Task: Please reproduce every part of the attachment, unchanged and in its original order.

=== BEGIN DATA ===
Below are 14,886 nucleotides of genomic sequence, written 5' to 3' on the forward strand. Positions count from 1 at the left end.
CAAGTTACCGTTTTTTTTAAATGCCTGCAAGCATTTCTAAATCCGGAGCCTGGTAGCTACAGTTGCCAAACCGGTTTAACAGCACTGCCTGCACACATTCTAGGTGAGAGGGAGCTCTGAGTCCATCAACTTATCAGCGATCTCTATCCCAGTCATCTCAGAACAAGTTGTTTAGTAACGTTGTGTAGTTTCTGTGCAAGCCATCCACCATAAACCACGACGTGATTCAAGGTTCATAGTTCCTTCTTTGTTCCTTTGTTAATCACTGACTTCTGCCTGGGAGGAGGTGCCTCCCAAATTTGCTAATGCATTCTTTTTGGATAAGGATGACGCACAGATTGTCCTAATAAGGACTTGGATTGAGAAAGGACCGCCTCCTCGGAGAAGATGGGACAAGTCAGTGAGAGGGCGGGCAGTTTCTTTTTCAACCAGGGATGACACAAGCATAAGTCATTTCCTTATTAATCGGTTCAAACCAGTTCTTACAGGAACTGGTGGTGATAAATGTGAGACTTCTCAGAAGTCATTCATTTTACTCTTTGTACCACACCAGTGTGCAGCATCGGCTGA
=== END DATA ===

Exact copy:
Below are 14,886 nucleotides of genomic sequence, written 5' to 3' on the forward strand. Positions count from 1 at the left end.
CAAGTTACCGTTTTTTTTAAATGCCTGCAAGCATTTCTAAATCCGGAGCCTGGTAGCTACAGTTGCCAAACCGGTTTAACAGCACTGCCTGCACACATTCTAGGTGAGAGGGAGCTCTGAGTCCATCAACTTATCAGCGATCTCTATCCCAGTCATCTCAGAACAAGTTGTTTAGTAACGTTGTGTAGTTTCTGTGCAAGCCATCCACCATAAACCACGACGTGATTCAAGGTTCATAGTTCCTTCTTTGTTCCTTTGTTAATCACTGACTTCTGCCTGGGAGGAGGTGCCTCCCAAATTTGCTAATGCATTCTTTTTGGATAAGGATGACGCACAGATTGTCCTAATAAGGACTTGGATTGAGAAAGGACCGCCTCCTCGGAGAAGATGGGACAAGTCAGTGAGAGGGCGGGCAGTTTCTTTTTCAACCAGGGATGACACAAGCATAAGTCATTTCCTTATTAATCGGTTCAAACCAGTTCTTACAGGAACTGGTGGTGATAAATGTGAGACTTCTCAGAAGTCATTCATTTTACTCTTTGTACCACACCAGTGTGCAGCATCGGCTGA